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A doctor who's sick with worry

October 21, 2002|Samuel Shem | Special to The Times

One problem with being a doctor is that when you are the patient you worry like crazy. For every little symptom, you use all of your medical training to make the diagnosis, and you inevitably conclude that the symptom is of the worst possible event; that is, you are about to die. You have informed worry. This sense of impending doom can be augmented by a bad doctor and dissipated by a good one. With a good doctor's attention to worry, healing can occur. Let me give an example from my recent total hip replacement surgery.

A pain in my knee while running led to an X-ray of my knee (normal) and then of my hip. This revealed a joint which, in the words of "Dr. Hip" at a great Boston hospital: "If you told me you wanted it done today, I would do it today." He then added that they were developing a new polymer that would make the joint last longer, so I should delay the operation as long as I could stand it. How would I know when I was ready? "It's the Necktie Sign," the kindly old man said, smiling. "It's when you come in here and reach across my desk and grab my necktie and scream, 'Now! Do me now!' "

Four years later I went to grab his necktie, but he had retired. He referred me to his protege, whom I will call "Dr. B." Like many orthopedic surgeons, he looked like a day laborer -- a big guy with big shoulders and hearty hands and not much neck. He had a broad face that broke into a smile a lot, a boyish head of hair and an appealing shyness, as if he were sorry to have to do surgery on me. My wife liked him. Done deal.

Things mostly went well. Just before surgery, the anesthesia doctor came in and said I had a choice of general anesthesia or a spinal. "General" puts you totally out, so a machine breathes for you; "spinal" is the administration, into your spinal cord, of drugs that anesthetize and paralyze you from above the operative site down to your toes. You can be conscious during a spinal, although routinely you are given drugs that leave you sleepy or asleep, but there is no "hangover."

Four days of worrying

I asked the anesthesia doctor what she would do, and she said a spinal, no question. Dr. B. came along, in a charming lime-green shower cap that made him look like a woman shot-putter on her way to the showers, and said the same thing, so I went along. Somewhat doped up, I fell asleep. I woke up only once to hear a loud noise nearby -- my surgeon hammering happily on my hip. But I didn't feel anything and talked to him for a while and then went back to sleep. I woke up totally dead from the chest down -- unable to feel anything or move anything. My first worry was that they had severed my spinal cord and no life would ever come into my lower body again. This was the first of many worries during my four days in the hospital, witness:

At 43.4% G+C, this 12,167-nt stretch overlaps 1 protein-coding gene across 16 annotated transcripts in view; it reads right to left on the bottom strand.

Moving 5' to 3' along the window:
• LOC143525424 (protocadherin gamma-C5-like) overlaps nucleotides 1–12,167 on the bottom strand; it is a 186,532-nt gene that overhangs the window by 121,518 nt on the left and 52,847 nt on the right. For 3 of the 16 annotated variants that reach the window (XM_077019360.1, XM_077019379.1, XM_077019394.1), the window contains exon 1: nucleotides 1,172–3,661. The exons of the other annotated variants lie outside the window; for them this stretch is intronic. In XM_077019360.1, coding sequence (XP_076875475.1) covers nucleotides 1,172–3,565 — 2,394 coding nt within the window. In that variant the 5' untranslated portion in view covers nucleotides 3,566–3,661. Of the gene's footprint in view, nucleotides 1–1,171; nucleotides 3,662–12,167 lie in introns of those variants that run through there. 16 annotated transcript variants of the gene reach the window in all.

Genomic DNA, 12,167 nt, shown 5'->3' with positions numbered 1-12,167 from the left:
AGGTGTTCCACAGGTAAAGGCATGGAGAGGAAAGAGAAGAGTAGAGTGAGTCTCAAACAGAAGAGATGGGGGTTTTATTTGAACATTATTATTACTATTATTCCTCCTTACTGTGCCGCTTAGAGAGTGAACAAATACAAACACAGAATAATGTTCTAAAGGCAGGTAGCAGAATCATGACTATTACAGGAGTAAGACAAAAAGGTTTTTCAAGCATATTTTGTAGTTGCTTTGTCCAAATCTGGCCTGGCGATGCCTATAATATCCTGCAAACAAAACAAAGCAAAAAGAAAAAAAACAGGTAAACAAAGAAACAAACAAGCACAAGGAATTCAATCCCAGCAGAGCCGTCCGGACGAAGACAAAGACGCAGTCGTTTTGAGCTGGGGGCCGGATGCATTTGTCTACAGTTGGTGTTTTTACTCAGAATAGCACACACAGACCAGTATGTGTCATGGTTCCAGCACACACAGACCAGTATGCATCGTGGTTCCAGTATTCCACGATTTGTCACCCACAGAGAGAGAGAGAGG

When I turned out to be exquisitely sensitive to narcotics and my blood pressure plummeted to that of an amoeba (60 over 50) and I was about to pass out, I worried that the narcotics plus the beta blocker they had given me for the surgery had eradicated my normal heart action and I was going to die.

When I sat up and had the most severe headache of my life, I worried that it was a ruptured cerebral aneurysm and that I was about to die.

When I suddenly had a shaking chill -- a rigor -- in which all my muscles clenched like steel traps all at once (including the un-narcotized muscles around my hip replacement that sent a blast furnace of pain through my body), I diagnosed a septicemia from which no one recovers. I knew I would die before sunrise.

Through all these worries, the nurses helped and Dr. B. was always available. His words were always reassuring, his face sometimes not.

But I made it through and went home and, suddenly alone in my bed and unable to move much, the real worry began. All day and for great snatches of the night I had many different symptoms, each igniting a fuse of worry that I just knew would end in the implosion of death.

It was three weeks post-op. I lay in bed worrying about the pain in my calf, which I had concluded was a DVT, or deep vein thrombosis -- a blood clot that, in a whimsical break for freedom, would dislodge at any moment, travel up into my lungs and result in pulmonary embolus, leaving me dead as a doornail. For the first two weeks I had been on Coumadin, an anticoagulant used to prevent DVTs. Now I was off Coumadin, and I pictured my red cells and platelets clogging like a crowd at a South American soccer game trying to exit all at once -- with many deaths. I worried and worried and thought to call Dr. B. I had called him a couple of times before with minor stuff, but now I didn't feel I should bother him. After all, I'd had this calf pain for a while. Why wasn't I dead yet?

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